In college football, there is only one focus for every football team: win.
But, every year, one player is recognized as the best of everyone in the nation, and receives the biggest college football award given: the Heisman Trophy, named after legendary coach John Heisman, is a high honor in college football.
But while Heisman winners may have made names for themselves in college, the NFL is a different playground. The players are bigger, faster, and stronger, the offenses more complex, the defenses forever evolving.
Plus, in the NFL, everyone's on a level playing field; there's no Division II or three teams where you can score 70 points and be done playing by halftime. There are just thirty-two teams, all looking for the main prize: the Super Bowl.
So, what Heisman Trophy winners were not able to establish and make good names for themselves with the big boys on Sundays?
The heir to the USC throne after the departure of Carson Palmer to the NFL, Matt Leinart established himself as one of the best quarterbacks in USC's history.
He led the Trojans to a win in the National Championship Game in 2004, where they defeated Oklahoma 55-19. Linart won the MVP, the Manning Award, and, of course, the Heisman Trophy.
Leinart's number, #11, went on to be retired at USC.
Entering the 2006 NFL Draft, he was thought to have size but lack arm strength. He was drafted by the Arizona Cardinals as Kurt Warner's successor. He guided the Cardinals to a 4-7 record in his rookie year, and never fully maintained the starting job ever again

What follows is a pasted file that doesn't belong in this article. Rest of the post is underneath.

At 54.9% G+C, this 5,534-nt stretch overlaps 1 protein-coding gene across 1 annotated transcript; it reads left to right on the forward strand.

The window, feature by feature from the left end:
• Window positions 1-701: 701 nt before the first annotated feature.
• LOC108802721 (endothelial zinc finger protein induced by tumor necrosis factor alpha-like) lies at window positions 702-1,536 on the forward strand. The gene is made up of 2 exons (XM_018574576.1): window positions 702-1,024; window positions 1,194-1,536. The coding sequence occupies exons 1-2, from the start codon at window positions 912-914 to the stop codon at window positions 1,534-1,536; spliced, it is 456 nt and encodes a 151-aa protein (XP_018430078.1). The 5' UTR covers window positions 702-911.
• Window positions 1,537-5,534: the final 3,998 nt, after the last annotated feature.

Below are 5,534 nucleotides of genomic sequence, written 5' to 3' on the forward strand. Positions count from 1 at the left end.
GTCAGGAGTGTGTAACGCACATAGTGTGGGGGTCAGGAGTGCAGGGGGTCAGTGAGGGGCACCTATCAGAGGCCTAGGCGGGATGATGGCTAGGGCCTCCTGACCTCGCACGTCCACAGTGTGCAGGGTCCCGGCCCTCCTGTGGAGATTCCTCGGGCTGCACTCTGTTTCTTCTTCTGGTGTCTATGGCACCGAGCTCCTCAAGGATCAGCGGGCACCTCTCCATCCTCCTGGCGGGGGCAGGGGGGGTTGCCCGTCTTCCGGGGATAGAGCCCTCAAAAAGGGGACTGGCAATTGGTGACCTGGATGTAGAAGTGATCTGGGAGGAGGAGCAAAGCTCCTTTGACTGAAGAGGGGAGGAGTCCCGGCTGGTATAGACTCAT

He was released on September 4, 2010 in favor of veteran Derek Anderson and rookies Max Hall and John Skelton.
He is currently a back up quarterback for the Houston Texans behind starter Matt Schaub, and will likely never have a starting opportunity elsewhere.
As an NFL starter, he holds a dismal record of 7-10.
Coming out of Ohio State, Troy Smith was your typical dual threat: a quarterback who could beat you with his legs as well as his arm.
During his Heisman Trophy campaign in 2006, Smith passed for 2,542 yards, 30 touchdowns with only six interceptions, and added another 228 yards and a touchdown on the ground.
He ended his statistical career at Ohio State on a high note, amassing 5,720 yards passing, 54 touchdowns along with 13 interceptions, and boasted a passer rating of 159.72. He also accumulated 1,197 rushing yards and 14 touchdowns on the ground.
He ended his playing career at Ohio State on a sour note, however, losing 41-14, a game where Smith completed only 4 of 14 passes for 35 yards, along with an interception and a fumble. He would then leave for the bright lights of the NFL.
How bright did those lights get? Smith fell all the way to the fifth round to the Baltimore Ravens due to height concerns, standing only at 6'0. In limited playing time, he never fully won the quarterback job, and even after the late Steve McNair retired, the Ravens opted to go with first round selection Joe Flacco out of Delaware.
Smith backed him up for two years before being released and picked up by the San Francisco 49ers, where they would end up with a 6-10 record, and while Smith had a 3-1 record as the starter.
As a running back out of Wisconsin, Ron Dayne had many names: "The Dayne Effect," "The Dayne Train," and "The Great Dayne." Dayne was a workhorse kind of back, totaling over 1,000 carries at Wisconsin.